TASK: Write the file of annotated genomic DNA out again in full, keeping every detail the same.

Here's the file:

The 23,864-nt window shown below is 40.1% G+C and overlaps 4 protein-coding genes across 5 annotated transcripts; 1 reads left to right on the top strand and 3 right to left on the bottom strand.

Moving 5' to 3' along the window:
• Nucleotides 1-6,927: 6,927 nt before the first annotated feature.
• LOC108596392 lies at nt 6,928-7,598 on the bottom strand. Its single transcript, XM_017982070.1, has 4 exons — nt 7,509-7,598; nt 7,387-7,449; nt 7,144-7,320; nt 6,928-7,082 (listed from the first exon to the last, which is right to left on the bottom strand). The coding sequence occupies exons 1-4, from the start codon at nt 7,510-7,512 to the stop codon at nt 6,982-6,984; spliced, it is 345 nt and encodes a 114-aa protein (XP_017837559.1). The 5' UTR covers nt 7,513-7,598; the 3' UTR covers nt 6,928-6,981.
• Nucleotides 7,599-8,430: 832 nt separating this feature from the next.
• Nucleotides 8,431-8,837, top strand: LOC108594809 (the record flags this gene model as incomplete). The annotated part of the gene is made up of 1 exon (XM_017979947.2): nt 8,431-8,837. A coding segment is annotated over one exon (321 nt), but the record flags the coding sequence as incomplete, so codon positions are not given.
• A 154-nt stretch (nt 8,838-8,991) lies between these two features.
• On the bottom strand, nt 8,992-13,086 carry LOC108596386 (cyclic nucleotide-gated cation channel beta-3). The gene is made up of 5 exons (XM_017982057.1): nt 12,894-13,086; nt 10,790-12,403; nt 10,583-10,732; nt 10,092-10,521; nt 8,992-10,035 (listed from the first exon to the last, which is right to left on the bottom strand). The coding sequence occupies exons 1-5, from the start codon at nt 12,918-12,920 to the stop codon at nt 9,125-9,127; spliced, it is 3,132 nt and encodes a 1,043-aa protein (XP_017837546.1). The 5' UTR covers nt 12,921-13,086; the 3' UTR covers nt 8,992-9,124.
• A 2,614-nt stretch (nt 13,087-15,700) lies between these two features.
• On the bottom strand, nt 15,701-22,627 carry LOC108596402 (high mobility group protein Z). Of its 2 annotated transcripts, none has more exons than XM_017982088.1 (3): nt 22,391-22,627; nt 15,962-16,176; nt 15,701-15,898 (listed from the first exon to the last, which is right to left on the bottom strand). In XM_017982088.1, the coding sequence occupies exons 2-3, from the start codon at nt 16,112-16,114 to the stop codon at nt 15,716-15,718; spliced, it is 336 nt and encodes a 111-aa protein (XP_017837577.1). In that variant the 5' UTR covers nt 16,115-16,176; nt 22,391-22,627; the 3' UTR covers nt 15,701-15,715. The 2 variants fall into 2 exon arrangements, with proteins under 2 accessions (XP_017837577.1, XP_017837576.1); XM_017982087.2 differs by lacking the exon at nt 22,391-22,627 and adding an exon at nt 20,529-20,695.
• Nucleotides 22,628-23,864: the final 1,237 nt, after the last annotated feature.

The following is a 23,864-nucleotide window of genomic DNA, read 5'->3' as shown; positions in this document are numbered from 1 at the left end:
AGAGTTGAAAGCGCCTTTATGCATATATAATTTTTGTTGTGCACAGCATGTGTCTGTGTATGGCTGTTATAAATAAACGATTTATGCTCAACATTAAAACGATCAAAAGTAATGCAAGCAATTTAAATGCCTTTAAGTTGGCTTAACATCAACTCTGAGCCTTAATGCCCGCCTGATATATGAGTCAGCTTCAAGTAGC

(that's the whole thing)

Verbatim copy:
The 23,864-nt window shown below is 40.1% G+C and overlaps 4 protein-coding genes across 5 annotated transcripts; 1 reads left to right on the top strand and 3 right to left on the bottom strand.

Moving 5' to 3' along the window:
• Nucleotides 1-6,927: 6,927 nt before the first annotated feature.
• LOC108596392 lies at nt 6,928-7,598 on the bottom strand. Its single transcript, XM_017982070.1, has 4 exons — nt 7,509-7,598; nt 7,387-7,449; nt 7,144-7,320; nt 6,928-7,082 (listed from the first exon to the last, which is right to left on the bottom strand). The coding sequence occupies exons 1-4, from the start codon at nt 7,510-7,512 to the stop codon at nt 6,982-6,984; spliced, it is 345 nt and encodes a 114-aa protein (XP_017837559.1). The 5' UTR covers nt 7,513-7,598; the 3' UTR covers nt 6,928-6,981.
• Nucleotides 7,599-8,430: 832 nt separating this feature from the next.
• Nucleotides 8,431-8,837, top strand: LOC108594809 (the record flags this gene model as incomplete). The annotated part of the gene is made up of 1 exon (XM_017979947.2): nt 8,431-8,837. A coding segment is annotated over one exon (321 nt), but the record flags the coding sequence as incomplete, so codon positions are not given.
• A 154-nt stretch (nt 8,838-8,991) lies between these two features.
• On the bottom strand, nt 8,992-13,086 carry LOC108596386 (cyclic nucleotide-gated cation channel beta-3). The gene is made up of 5 exons (XM_017982057.1): nt 12,894-13,086; nt 10,790-12,403; nt 10,583-10,732; nt 10,092-10,521; nt 8,992-10,035 (listed from the first exon to the last, which is right to left on the bottom strand). The coding sequence occupies exons 1-5, from the start codon at nt 12,918-12,920 to the stop codon at nt 9,125-9,127; spliced, it is 3,132 nt and encodes a 1,043-aa protein (XP_017837546.1). The 5' UTR covers nt 12,921-13,086; the 3' UTR covers nt 8,992-9,124.
• A 2,614-nt stretch (nt 13,087-15,700) lies between these two features.
• On the bottom strand, nt 15,701-22,627 carry LOC108596402 (high mobility group protein Z). Of its 2 annotated transcripts, none has more exons than XM_017982088.1 (3): nt 22,391-22,627; nt 15,962-16,176; nt 15,701-15,898 (listed from the first exon to the last, which is right to left on the bottom strand). In XM_017982088.1, the coding sequence occupies exons 2-3, from the start codon at nt 16,112-16,114 to the stop codon at nt 15,716-15,718; spliced, it is 336 nt and encodes a 111-aa protein (XP_017837577.1). In that variant the 5' UTR covers nt 16,115-16,176; nt 22,391-22,627; the 3' UTR covers nt 15,701-15,715. The 2 variants fall into 2 exon arrangements, with proteins under 2 accessions (XP_017837577.1, XP_017837576.1); XM_017982087.2 differs by lacking the exon at nt 22,391-22,627 and adding an exon at nt 20,529-20,695.
• Nucleotides 22,628-23,864: the final 1,237 nt, after the last annotated feature.

The following is a 23,864-nucleotide window of genomic DNA, read 5'->3' as shown; positions in this document are numbered from 1 at the left end:
AGAGTTGAAAGCGCCTTTATGCATATATAATTTTTGTTGTGCACAGCATGTGTCTGTGTATGGCTGTTATAAATAAACGATTTATGCTCAACATTAAAACGATCAAAAGTAATGCAAGCAATTTAAATGCCTTTAAGTTGGCTTAACATCAACTCTGAGCCTTAATGCCCGCCTGATATATGAGTCAGCTTCAAGTAGC